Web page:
the abundant life of dead (& dying) trees
by Tianna G. Hansen
Whether as a snag, log, or stump (and in some cases, only in memoriam), the life of a tree extends far beyond its death.
A copse becomes a network, a community created by trees and the mysterious ways they communicate beneath the earth in a web of veiny roots carrying chemical signals—an entire, silent language beneath our feet.
Each year as we welcome winter, there is a quiet enfolding of nature as trees shed their leaves. We discover beauty in a season when bare limbs stand in stark contrast to our faithful evergreens, whose year-round needles persist in our yards, and for those of us who share in the tradition, even inside our homes for a month or two.
While at other times of year the bare limbs of dead and dying trees often stick out like sore thumbs among a forest of flourishing leaves, their presence is less noticeable in winter—but no less full of purpose. Dead trees and downed wood play a vital role in ecosystems by:
- Aiding plant regeneration;
- Cycling nutrients;
- Decreasing erosion;
- Influencing drainage, soil moisture, and carbon storage; and
- Providing wildlife habitat.
Dead and dying trees have a place and purpose on Natural Lands’ protected open space. Wherever they are safe and feasible to maintain, our stewardship staff allow dead/dying trees to remain in the landscape as snags, logs, and stumps.
While woodpeckers will make use of living trees, they prefer to create nest cavities and store or “cache” their food in dead/dying trees, when the bark is easier to ‘drill’ through. These trees also become a home to owls, insects, and other small wildlife, which attracts larger predators. Decaying trees foster fungal growth and give life to new ecosystems throughout the stages of decomposition.
The life of a dead tree is abundant.
life continues after death
So, for how long can a dead/dying tree continue to produce life and be beneficial to the ecosystem? About 100 years, before fully decomposing.
Individual tree specimens have different life expectancies that are based on external factors such as disease, predation by animals, pests, human impact, and climate. Certain species are expected to live longer or shorter, but there is no guarantee.
A tree’s life cycle begins from germination of a seed all the way to its senescence as a snag/log/stump. From shoot to seedling to sapling, a tree must persist against the threats of disease and hungry natural predators like deer and other herb/omnivores.
While some may find the presence and appearance of a dead stump or log unsightly, we think there is beauty not only in their form but also their essential functions. Salamanders and other small amphibians carve out homes beneath logs, while all types of fungi grow and begin to work on decomposing the dead tree. Darkling beetles spend their entire lifecycle on the fungi of dead trees.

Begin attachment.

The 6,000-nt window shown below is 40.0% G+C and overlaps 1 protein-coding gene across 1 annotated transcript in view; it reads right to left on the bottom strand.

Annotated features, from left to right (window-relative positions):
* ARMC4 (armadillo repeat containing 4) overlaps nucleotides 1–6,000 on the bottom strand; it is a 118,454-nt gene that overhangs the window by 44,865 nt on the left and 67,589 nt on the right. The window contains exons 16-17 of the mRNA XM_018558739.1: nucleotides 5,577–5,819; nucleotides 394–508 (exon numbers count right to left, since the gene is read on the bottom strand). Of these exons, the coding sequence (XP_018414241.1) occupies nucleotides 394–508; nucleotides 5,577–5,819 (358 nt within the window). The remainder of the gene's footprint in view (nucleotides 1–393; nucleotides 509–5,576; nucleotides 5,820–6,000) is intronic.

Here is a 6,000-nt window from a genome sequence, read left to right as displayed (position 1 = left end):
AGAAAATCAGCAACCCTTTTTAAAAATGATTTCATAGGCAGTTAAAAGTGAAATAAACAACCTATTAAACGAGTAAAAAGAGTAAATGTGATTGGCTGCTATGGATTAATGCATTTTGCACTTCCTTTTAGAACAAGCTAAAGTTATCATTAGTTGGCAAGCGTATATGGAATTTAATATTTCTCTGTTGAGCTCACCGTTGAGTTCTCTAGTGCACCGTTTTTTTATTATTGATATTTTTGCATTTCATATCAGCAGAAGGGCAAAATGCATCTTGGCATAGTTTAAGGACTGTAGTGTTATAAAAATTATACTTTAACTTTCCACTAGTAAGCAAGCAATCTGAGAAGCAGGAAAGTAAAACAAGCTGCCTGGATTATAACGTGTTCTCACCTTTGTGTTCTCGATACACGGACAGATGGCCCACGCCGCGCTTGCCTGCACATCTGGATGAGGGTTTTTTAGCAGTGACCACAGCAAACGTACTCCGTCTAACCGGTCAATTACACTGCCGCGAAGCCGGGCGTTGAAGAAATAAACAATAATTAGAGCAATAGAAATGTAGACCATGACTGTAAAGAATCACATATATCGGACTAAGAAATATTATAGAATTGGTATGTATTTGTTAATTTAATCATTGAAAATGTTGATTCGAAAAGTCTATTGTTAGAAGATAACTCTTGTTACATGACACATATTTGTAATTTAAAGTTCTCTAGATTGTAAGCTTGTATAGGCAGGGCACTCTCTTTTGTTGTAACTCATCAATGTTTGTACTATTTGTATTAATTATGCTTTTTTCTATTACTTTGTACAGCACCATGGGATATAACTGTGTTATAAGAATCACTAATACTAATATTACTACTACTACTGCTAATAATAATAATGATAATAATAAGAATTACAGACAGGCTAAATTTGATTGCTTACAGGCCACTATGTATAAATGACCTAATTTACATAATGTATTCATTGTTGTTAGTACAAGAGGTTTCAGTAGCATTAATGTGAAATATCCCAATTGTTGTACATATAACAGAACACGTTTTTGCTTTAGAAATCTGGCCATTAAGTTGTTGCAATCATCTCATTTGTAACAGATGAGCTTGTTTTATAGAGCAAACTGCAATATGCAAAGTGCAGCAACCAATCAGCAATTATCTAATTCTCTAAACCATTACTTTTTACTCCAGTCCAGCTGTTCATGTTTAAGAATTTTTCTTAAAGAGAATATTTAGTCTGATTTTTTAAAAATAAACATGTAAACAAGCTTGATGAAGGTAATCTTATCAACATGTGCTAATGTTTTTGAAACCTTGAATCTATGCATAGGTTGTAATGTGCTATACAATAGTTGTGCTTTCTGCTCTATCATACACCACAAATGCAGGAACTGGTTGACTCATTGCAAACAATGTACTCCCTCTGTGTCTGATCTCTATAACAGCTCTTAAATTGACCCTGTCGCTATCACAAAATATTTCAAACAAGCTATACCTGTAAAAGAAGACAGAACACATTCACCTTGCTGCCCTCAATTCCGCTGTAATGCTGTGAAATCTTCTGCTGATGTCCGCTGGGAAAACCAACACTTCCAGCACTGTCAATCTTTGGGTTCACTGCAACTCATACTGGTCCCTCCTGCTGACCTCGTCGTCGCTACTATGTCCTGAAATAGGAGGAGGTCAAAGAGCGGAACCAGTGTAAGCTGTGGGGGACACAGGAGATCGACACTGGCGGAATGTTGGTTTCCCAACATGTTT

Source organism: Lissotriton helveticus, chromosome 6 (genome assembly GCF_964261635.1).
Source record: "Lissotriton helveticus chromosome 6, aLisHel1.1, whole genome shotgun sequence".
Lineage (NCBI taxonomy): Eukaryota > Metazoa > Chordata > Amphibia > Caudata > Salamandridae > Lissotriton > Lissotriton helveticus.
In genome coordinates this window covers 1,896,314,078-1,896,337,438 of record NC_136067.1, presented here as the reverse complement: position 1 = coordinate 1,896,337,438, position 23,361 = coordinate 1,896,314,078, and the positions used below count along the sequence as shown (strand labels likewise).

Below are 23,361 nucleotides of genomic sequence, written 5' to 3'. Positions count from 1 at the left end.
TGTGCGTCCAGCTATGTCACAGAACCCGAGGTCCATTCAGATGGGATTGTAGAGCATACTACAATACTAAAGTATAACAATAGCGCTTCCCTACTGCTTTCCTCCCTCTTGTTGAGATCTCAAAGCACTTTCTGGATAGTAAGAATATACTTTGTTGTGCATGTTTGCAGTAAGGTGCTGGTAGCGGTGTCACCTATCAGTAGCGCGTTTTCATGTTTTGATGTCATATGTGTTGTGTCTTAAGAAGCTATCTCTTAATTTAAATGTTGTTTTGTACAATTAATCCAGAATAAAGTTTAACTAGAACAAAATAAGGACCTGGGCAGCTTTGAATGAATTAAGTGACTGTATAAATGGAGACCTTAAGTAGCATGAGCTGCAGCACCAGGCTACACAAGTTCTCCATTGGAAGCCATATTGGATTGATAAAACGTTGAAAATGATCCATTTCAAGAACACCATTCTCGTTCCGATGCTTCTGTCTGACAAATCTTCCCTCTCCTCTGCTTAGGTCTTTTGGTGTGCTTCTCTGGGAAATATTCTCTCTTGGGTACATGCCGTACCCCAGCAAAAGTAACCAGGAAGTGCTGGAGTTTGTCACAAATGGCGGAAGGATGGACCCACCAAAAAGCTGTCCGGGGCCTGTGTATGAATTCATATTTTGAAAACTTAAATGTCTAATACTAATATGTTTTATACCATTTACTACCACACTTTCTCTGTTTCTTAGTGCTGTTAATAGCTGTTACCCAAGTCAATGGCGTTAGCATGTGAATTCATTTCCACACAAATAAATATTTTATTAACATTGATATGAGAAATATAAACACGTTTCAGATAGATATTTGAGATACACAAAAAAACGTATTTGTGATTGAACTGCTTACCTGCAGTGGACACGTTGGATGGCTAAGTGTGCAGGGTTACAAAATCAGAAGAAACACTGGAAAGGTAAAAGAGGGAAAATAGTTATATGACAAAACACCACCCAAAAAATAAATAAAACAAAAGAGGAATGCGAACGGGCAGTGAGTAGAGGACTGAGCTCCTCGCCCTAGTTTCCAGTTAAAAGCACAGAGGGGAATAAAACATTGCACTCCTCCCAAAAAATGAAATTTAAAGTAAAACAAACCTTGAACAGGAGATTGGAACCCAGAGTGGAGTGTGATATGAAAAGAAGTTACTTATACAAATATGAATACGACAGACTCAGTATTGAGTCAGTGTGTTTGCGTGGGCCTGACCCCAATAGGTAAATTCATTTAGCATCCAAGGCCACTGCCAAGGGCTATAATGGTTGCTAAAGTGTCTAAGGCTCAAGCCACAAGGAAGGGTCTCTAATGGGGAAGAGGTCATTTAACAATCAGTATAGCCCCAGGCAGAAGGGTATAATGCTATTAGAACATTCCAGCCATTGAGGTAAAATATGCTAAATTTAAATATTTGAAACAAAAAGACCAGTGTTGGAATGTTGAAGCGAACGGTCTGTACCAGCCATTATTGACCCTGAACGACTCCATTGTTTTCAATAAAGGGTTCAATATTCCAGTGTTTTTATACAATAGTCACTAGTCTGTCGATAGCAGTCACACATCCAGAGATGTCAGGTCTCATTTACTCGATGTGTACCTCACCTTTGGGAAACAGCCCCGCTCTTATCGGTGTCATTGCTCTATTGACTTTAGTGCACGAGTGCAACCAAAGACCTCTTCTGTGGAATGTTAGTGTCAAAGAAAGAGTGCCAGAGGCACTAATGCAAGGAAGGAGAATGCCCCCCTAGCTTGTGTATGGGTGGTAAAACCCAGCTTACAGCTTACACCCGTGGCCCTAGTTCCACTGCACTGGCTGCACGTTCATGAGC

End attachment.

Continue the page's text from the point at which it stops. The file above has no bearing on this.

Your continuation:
Ecosystems flourish in the presence of dead/dying natural matter. (If you see a fallen tree in the woods, look for insect trails on the insides of the bark. They resemble ancient symbols.)
purpose & beauty in the afterlife
“Property owners usually remove dead trees, thinking they will spread disease; while in fact, dead trees create a robust, healthy ecosystem,” says Sam Nestory, naturalist and engagement manager at Stoneleigh: a natural garden.
Sam led a tour of Stoneleigh’s snags and logs during a Spooky Silhouettes event in October 2022. Among the winding pathways through ancient oaks and gnarled dogwoods, there are trees which have passed on to the afterlife. In one clearing, you’ll find a white pine snag (a standing dead tree) that has been topped and “coroneted” to appear as though naturally split, encouraging wildlife to nest and use the dead tree as a home or a place to store food for winter.
Another of Stoneleigh’s beauties is an 80-year-old English yew that arches like an statue, appearing as if lightning has solidified in tree form.
Fun fact: There is a Victorian-era tradition of gardens called stumperies, where logs and stumps are interspersed with ferns and mosses. You can visit a public stumpery at Morris Arboretum in Philadelphia.
anatomy of a tree
The rings of a tree, known as ‘growth rings,’ will mark the life of a tree. They also act as indicators of climate, growing wider in warm, wet years and thinner when it is cold and dry.
Known as heartwood, the densest, heaviest part of the trunk’s wood is often the darkest color. The heartwood stores sugars, dyes, and oils while providing strength to a tree.
‘leaf’ it all behind
Speak to any naturalist in autumn, and they’ll encourage you to “leave the leaves.” But what’s the science behind this?
Just as dead trees foster myriad microscopic life, fallen leaves are a home for many insects and small mammals who overwinter beneath the dried leaves.
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